For years I had been using similar passwords on sites that required registration. I had four sets of passwords:
- Unique strong passwords for financial related accounts.
- Common strong password for accounts I care about.
- Common simple password for general accounts.
- Short insecure password for accounts I could really care less for but had to create an account for.
The approach was slightly better than having single single (weak) password that most people used but was still by no means the best strategy. I decided it was time to review the passwords for my accounts and make things a little bit more secure.
I had picked up AgileBit’s 1Password for iOS earlier in the year during a sale and thought I would use it to manage my passwords properly. 1Password is a password manager to create and store strong passwords for your logins. The idea is that it generates and manages all the complex passwords for your accounts in a “vault”, and you access the “vault” with your own password (ideally strong and one you can remember).
In addition to making it easy to generate and store passwords, 1Password makes it easy to access your data with browser extensions (available for all the major browsers). When you arrive at a website login page you can simply click on the 1Password browser extension, you are prompted for your master password, 1Password automatically looks up your username and password for the given site according to the login URL and automatically fills in your data into the login form.
1Password keeps your data secured using AES-256 encryption. You have the option to store your vault locally, or on your choice of cloud service like DropBox or iCloud so that your vault can be synchronized across all your devices. If you are not comfortable with your vault being somewhere on the Internet you can manually sync your devices using wifi at home.
Unfortunately before iOS 8 I found 1Password to be clunky to use on iOS devices because you either had to copy and paste your passwords out of the 1Password app and into the browser or you had to access the web from the Password app browser control for it to fill in your passwords for you. iOS 8 now gives apps the ability to provide extensions which other apps can invoke to provide additional third party functionality. What this does for 1Password is give other apps, such as Safari, the ability to request login information without leaving the app when the user needs it.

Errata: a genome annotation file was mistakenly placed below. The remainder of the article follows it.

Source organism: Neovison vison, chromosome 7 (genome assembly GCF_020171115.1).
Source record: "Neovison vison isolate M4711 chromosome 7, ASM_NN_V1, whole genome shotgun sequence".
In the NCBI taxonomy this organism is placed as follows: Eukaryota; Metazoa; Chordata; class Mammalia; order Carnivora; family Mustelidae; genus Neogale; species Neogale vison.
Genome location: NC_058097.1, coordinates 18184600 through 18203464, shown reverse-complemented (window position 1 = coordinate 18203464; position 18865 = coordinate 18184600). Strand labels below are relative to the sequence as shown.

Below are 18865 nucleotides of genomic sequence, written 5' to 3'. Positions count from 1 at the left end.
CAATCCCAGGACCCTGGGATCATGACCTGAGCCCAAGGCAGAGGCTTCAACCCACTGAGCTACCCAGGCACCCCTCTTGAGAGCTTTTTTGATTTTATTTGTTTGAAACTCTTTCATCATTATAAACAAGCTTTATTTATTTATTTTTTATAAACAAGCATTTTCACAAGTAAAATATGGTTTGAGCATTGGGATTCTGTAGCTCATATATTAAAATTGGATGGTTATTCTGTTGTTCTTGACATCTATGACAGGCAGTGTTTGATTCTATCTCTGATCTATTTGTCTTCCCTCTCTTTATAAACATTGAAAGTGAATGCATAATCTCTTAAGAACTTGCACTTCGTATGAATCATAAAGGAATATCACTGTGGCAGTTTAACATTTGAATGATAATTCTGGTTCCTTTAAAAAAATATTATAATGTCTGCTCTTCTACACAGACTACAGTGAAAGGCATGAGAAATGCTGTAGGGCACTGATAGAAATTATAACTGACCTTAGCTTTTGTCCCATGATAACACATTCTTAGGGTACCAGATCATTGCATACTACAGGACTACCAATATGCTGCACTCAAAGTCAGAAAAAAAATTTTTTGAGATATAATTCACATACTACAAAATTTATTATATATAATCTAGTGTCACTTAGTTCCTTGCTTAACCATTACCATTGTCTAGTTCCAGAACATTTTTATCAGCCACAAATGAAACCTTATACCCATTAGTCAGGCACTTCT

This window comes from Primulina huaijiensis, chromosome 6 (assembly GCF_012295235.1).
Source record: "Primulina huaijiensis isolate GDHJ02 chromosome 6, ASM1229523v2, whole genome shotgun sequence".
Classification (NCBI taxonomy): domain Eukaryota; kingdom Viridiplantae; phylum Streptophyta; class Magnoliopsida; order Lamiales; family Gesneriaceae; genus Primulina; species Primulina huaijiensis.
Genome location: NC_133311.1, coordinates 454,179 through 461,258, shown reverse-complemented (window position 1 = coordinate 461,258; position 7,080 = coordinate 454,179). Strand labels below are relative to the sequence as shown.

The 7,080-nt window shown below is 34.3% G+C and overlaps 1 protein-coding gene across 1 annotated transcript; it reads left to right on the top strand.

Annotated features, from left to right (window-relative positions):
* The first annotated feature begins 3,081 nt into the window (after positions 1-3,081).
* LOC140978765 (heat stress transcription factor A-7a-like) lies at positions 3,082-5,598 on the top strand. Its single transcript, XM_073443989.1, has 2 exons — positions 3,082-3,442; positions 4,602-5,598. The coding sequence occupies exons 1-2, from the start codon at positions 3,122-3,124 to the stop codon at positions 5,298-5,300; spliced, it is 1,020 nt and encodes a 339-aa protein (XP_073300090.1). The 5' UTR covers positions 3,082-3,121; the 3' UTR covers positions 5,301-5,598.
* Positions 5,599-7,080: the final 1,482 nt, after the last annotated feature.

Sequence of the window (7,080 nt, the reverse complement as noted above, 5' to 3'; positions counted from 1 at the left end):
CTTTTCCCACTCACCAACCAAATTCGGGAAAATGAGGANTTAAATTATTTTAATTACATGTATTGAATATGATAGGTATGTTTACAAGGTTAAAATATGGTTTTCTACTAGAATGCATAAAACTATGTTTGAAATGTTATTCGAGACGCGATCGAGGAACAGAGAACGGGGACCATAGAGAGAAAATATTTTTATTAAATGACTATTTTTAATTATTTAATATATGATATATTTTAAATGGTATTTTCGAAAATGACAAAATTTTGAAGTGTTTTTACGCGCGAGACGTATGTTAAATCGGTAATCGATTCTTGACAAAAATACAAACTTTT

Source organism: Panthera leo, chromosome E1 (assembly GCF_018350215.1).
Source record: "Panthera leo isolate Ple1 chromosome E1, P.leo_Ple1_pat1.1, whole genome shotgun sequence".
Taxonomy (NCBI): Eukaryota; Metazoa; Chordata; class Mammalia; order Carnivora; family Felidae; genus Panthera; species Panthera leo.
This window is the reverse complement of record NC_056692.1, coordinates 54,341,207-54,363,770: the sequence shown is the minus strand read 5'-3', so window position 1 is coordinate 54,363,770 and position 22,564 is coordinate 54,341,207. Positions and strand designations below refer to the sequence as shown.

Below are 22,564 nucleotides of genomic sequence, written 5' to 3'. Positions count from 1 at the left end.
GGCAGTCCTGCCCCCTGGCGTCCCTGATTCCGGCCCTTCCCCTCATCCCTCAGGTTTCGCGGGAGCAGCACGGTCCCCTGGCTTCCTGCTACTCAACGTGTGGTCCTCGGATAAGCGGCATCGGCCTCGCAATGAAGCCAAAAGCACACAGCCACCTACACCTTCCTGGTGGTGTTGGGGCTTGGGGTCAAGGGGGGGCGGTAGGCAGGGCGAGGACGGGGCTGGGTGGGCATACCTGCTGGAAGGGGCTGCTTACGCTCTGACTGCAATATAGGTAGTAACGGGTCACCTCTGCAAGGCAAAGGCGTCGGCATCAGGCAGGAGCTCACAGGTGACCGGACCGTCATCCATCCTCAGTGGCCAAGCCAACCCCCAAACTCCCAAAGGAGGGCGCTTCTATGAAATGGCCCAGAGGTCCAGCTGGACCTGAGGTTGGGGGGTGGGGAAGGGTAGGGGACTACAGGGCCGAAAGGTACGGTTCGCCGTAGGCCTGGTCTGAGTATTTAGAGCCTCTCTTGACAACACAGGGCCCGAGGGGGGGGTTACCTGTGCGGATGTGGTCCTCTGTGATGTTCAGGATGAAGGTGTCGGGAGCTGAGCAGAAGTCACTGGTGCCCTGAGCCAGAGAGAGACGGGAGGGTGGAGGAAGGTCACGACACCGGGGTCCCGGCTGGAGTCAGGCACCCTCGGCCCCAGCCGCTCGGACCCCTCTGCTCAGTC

In the case of Safari, pressing on the Action Sheet button brings up a number of options that you can perform against the current webpage. If the current webpage contains a login form you would login with 1Password by doing the following:
- Press on the Action Sheet button
- Select the 1Password option
- Authenticate with your master password (or Touch ID if you have an iPhone 5S/6/6 Plus or iPad Air 2)
- Select the appropriate login which would then tell 1Password to automatically fill in the login form.
While this was four steps, it certainly beats typing in your username or email and 16 character or longer strong password. The integration with Touch ID is so well done it can almost be considered magical.
With stories of websites getting hacked becoming more and more regular there is no better time than now to ensure that the passwords you use for each site is unique and strong to mitigate the risks of being online.